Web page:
Ludmilla Pavlichenko was an officer in the Red Army and a prominent sniper during World War 2. Born in 1916 in Bila Tserkva, a town in central Ukraine, Ludmilla’s family moved to Kiev when she was 14. She was a very competitive child from a young age, and she would not let boys outdo her in anything. When a neighborhood boy boasted of his skills with a rifle, it was this competitive spirit that first led Ludmilla to take up shooting.
Ludmilla was in Odessa during Operation Barbarossa, when Nazi Germany attacked the Soviet Union, and she was in the first round of volunteers to the Red Army. However, the recruiters were less than enthusiastic about a female soldier, so they instead tried to steer her towards nursing. After finally proving her skills with a rifle to them by executing two Romanian Nazis, Ludmilla was allowed to join the Red Army.
Her record in the army was nothing short of illustrious. Upon enlisting, she was put into the Red Army’s 25 Chapayev Rifle Division. There she was involved in heavy fighting around Odessa and especially Sevastopol. Is was in these battles that Ludmilla got most of her kills. In May 1942, she was cited by the War Council of the Southern Red Army for killing 257 enemy soldiers.
After this she continued to serve until she was wounded by shrapnel from a German bombing run intended to kill her. She was transferred from the front and became a sniping instructor. In 1942 Ludmilla traveled to Canada, the United States, and the United Kingdom, to try to gather support for a second front in Europe, a plan that would later be known as Operation Overlord or D-Day.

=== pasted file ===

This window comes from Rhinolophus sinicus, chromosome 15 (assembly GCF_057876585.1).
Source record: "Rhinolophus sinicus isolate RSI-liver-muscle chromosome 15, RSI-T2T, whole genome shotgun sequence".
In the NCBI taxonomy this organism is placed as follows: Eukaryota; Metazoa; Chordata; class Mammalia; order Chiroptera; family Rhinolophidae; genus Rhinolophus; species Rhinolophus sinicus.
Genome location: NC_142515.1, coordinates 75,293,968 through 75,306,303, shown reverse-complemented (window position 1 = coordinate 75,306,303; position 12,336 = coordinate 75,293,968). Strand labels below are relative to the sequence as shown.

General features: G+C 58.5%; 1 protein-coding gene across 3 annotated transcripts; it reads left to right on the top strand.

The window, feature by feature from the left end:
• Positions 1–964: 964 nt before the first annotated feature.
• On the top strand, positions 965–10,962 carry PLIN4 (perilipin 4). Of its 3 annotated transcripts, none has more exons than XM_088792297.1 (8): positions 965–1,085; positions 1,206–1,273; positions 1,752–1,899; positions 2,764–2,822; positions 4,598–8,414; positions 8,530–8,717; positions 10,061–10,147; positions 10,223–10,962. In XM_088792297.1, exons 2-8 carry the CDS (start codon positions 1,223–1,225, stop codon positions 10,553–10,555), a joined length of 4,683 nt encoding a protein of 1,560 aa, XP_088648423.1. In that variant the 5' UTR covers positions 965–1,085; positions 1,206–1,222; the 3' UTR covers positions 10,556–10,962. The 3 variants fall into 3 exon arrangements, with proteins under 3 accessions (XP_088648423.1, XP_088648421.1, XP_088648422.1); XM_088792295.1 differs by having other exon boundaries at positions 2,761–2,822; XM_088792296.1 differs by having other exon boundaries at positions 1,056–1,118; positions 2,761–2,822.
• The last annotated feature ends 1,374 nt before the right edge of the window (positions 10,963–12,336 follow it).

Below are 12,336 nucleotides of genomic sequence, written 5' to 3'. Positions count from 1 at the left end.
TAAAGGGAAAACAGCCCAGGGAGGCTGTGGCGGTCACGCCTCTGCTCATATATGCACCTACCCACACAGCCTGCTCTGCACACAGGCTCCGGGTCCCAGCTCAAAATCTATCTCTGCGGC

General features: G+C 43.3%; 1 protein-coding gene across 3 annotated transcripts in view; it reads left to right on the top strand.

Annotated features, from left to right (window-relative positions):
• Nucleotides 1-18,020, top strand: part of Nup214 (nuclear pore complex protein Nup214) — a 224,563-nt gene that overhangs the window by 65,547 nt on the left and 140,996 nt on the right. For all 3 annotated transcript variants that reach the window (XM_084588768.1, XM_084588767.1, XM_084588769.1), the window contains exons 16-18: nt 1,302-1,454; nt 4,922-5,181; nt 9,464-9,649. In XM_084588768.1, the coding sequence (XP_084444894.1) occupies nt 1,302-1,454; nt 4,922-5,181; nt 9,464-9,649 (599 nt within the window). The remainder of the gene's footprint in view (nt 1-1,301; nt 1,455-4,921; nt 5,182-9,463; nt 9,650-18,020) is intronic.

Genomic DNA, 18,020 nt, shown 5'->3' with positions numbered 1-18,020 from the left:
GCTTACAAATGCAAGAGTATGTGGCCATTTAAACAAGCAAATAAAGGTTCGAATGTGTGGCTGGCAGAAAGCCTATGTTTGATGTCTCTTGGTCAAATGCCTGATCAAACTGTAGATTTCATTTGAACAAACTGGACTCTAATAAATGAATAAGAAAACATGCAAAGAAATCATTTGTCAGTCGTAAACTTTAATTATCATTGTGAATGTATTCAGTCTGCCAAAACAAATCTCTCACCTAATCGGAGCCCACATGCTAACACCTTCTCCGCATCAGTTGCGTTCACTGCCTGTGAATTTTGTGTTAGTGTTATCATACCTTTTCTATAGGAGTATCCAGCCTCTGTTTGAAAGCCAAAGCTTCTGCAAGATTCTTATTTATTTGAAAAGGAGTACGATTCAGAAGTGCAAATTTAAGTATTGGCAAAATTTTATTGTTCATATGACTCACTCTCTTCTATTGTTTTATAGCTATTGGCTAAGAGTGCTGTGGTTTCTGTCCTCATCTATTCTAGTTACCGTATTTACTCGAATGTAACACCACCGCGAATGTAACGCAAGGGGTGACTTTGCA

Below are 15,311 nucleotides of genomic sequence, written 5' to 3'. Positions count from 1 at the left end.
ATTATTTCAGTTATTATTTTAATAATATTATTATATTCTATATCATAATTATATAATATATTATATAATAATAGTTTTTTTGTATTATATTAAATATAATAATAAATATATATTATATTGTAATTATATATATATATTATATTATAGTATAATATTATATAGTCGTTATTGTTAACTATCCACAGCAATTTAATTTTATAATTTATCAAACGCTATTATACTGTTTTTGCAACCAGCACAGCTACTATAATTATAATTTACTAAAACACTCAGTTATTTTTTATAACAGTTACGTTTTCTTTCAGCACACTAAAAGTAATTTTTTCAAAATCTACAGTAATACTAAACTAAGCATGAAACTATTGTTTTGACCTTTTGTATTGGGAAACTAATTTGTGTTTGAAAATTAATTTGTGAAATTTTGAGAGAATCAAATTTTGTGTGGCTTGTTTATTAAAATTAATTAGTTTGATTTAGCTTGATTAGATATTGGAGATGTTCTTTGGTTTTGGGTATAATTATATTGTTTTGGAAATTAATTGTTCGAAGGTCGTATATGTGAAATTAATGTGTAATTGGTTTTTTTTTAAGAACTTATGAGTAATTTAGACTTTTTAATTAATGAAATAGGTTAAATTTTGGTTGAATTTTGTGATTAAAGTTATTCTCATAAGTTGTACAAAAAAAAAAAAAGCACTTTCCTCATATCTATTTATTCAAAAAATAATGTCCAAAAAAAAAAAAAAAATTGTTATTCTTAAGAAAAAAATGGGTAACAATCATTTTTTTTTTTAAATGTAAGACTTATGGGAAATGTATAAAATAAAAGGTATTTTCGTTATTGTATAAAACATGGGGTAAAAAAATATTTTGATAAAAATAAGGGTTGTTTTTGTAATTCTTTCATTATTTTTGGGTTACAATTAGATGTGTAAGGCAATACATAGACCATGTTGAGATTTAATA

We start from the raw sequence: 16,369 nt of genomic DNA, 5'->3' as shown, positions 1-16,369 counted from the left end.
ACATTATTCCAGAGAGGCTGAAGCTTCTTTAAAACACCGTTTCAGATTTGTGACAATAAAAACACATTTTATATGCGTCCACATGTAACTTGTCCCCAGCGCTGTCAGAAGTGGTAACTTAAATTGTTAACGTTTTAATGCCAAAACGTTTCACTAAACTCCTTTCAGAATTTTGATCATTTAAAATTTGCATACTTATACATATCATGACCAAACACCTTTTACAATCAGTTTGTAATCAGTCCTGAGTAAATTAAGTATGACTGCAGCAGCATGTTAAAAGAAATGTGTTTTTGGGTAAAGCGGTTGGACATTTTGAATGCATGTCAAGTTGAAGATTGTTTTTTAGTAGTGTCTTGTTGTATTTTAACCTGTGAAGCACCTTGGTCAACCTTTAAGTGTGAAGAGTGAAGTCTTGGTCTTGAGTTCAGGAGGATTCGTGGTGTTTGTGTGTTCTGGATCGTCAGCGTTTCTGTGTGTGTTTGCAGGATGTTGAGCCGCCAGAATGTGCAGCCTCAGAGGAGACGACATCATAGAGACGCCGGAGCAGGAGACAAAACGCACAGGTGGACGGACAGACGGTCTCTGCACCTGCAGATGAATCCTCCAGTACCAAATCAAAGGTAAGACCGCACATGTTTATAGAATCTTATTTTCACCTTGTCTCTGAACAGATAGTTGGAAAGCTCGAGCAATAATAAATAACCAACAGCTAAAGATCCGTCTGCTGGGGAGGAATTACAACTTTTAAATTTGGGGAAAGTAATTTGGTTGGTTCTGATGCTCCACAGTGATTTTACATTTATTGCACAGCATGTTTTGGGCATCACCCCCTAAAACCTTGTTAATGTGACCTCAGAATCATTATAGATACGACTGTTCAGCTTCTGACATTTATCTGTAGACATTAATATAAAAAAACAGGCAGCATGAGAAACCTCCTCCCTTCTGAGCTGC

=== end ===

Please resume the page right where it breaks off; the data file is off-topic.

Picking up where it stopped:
While she was a decorated soldier and first Soviet citizen to be formally welcomed to the White House, Ludmilla was still received in a blatantly sexist manner by reporters and others. On one occasion she was asked if she wore makeup into battle, and on another occasion a reporter criticized her uniform by implying that the length of the skirt made Ludmilla look fat. Still, Ludmilla continued to tour the country in an attempt to persuade the Allies to open up a second front in Europe to relieve the Soviet Union.
Though the Allies did eventually open up a second front, it was after the Soviets had gained the upper hand against Nazi Germany and long after Ludmilla had toured the west. Upon her return to the Soviet Union, Ludmilla was promoted to Major, awarded the title Hero of the Soviet Union, the highest award in the Soviet Union, and commemorated on a postage stamp.
A recent Russian-Ukrainian film Battle for Sevastopol (2015) was dedicated to Pavlichenko.